Defeating Res Gestae

Veterans of the Magistrates’ Courts will be all too familiar with the scene: The Defendant is charged with an offence categorised as domestic violence (‘DV’); they plead not guilty; they attend on the day of their trial and the Complainant – the Crown’s key witness in the case – doesn’t turn up. In this article, Tony Williams reminds us all of how this often “last ditch” attempt to get a prosecution across the line can be defeated.

Anthony Williams

In the absence of any other witnesses, Prosecutors in those circumstances have four options:

  • offer no evidence and allow the Defendant to be acquitted;
  • apply for a summons and seek an adjournment to serve that summons;
  • if a summons has already been obtained and served, apply for a warrant to have the complainant arrested and brought to court that day;
  • proceed with a trial relying on hearsay evidence.

The first path is almost never followed given current policies surrounding DV cases. The second and third depend on whether an assessment for Domestic Abuse, Stalking and Honour Based Violence (‘DASH assessment’) has been completed by the police. In cases where a complainant is vulnerable, often Prosecutors will not apply for a warrant – indeed, it seems counter-productive to arrest and force a complainant of DV to come to court against their will to face their alleged abuser. See this article by William Staunton of Central Chambers on this point.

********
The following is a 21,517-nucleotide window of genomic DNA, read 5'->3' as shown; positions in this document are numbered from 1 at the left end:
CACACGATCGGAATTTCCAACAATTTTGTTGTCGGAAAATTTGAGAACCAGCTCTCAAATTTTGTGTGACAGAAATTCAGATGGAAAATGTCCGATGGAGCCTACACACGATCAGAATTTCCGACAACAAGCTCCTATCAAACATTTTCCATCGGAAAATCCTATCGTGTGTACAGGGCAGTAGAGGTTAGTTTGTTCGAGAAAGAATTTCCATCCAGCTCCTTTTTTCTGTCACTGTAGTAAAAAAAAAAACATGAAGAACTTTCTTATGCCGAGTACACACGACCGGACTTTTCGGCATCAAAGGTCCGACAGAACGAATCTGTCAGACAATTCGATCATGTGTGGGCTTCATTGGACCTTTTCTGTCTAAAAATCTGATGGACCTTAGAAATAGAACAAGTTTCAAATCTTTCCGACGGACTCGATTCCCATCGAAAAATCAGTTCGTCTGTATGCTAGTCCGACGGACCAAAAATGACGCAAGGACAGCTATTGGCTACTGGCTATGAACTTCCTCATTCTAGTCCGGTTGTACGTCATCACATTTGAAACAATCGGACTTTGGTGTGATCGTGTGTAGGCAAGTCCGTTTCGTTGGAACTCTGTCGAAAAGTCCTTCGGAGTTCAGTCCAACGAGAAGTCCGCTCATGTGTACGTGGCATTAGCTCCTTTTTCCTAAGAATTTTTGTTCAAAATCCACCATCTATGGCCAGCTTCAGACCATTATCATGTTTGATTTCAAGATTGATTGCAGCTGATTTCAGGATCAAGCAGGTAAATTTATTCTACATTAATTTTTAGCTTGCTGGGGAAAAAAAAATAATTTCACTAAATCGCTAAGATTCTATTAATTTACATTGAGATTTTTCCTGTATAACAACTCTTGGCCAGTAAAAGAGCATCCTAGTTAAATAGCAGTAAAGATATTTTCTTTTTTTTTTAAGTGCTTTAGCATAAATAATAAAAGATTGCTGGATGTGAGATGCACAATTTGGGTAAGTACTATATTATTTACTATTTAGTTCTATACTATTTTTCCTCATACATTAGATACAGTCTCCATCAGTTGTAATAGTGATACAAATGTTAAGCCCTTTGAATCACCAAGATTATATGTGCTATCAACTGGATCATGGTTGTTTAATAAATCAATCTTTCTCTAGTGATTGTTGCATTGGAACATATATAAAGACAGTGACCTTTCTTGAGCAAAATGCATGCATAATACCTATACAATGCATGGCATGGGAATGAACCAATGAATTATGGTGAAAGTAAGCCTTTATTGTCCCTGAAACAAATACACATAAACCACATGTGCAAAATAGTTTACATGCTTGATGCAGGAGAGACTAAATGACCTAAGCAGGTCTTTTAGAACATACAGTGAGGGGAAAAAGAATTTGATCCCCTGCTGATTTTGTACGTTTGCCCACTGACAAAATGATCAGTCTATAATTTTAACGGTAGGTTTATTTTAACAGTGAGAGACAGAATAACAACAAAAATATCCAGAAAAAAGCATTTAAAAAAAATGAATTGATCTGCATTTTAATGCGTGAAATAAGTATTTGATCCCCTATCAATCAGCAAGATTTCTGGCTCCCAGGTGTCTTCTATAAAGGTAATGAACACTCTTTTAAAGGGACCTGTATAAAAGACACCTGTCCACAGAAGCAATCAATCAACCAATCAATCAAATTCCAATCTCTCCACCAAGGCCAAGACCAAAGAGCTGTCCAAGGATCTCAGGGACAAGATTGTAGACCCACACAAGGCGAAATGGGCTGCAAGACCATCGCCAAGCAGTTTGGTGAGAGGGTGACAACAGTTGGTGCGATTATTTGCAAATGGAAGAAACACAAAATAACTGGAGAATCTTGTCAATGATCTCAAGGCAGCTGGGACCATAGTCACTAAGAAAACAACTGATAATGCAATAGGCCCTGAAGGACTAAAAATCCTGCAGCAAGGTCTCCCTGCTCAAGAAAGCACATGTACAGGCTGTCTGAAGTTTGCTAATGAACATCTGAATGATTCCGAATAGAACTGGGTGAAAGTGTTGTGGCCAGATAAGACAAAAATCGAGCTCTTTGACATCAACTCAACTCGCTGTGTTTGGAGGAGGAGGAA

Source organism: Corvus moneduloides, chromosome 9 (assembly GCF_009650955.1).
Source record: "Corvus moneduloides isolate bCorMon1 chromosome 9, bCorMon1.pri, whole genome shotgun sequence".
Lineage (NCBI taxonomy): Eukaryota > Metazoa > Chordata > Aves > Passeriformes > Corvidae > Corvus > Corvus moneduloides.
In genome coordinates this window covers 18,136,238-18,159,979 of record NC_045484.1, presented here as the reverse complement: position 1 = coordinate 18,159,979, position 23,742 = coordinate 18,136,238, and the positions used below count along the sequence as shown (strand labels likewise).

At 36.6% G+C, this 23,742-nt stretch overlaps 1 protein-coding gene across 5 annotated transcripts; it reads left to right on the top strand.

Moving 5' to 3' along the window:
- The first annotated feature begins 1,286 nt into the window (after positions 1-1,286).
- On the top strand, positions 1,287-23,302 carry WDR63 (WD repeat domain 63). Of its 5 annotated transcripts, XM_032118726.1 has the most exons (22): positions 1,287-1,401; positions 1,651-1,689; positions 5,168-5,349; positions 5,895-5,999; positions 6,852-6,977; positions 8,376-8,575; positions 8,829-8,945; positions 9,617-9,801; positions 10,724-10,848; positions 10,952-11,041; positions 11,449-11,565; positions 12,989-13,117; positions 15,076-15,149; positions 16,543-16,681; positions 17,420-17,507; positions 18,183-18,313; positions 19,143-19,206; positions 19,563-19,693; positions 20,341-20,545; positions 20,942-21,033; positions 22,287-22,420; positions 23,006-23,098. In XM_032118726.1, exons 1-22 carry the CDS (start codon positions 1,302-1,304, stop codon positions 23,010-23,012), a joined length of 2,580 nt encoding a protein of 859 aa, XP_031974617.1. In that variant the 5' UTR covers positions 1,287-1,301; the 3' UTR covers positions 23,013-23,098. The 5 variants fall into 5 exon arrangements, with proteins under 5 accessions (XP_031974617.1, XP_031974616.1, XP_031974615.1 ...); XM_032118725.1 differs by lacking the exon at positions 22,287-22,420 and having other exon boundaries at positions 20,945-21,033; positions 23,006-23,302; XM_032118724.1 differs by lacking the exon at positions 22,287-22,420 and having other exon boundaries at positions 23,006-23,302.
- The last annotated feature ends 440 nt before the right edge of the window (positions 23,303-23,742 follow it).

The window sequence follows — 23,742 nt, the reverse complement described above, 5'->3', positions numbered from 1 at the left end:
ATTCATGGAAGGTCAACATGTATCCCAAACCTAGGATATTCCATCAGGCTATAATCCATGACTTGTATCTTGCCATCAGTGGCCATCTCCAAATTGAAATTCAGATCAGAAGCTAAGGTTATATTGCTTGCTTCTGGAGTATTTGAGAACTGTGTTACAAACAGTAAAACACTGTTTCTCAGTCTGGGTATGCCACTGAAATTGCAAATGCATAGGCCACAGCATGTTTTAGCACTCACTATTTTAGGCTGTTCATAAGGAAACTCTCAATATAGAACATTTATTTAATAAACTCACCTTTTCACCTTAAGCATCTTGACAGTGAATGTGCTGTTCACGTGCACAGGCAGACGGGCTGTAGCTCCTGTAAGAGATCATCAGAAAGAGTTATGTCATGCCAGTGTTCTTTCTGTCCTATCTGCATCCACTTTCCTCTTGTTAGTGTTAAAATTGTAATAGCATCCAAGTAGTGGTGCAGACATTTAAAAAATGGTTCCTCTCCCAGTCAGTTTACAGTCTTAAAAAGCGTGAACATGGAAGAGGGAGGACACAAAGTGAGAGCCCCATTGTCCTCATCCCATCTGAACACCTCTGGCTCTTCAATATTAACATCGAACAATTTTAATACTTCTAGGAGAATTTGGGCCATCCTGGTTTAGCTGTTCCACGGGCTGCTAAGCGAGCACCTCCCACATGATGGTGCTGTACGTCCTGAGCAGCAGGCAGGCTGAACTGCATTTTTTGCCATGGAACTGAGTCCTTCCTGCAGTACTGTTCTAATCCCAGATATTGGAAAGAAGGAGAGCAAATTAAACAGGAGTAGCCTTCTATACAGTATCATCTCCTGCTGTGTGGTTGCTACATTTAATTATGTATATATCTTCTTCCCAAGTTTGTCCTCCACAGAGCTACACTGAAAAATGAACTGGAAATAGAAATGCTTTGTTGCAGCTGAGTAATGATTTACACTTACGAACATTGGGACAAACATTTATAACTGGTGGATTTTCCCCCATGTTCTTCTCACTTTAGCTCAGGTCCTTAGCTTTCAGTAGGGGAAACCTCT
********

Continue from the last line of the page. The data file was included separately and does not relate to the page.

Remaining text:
Hearsay evidence will be a Prosecutor’s last resort. Often in domestic violence cases, there will be a recording of a 999 call taking place during or following the incident. Police officers often attend the scene with body-worn video cameras and take an account from the Complainant. Witnesses to whom the Complainant spoke immediately following the incident may give separate statements regarding the Complainant’s emotional state and what they were told.

Although there are prescribed circumstances in which hearsay evidence may become admissible, the most common argument made by prosecutors is that an account showing the emotional distress of the Complainant is admissible as res gestae in their absence.


Section 118 of the Criminal Justice Act 2003 provides:

“(1) The following rules of law are preserved…

4.  Any rule of law under which in criminal proceedings a statement is admissible as evidence of any matter stated if—

(a) the statement was made by a person so emotionally overpowered by an event that the possibility of concoction or distortion can be disregarded…”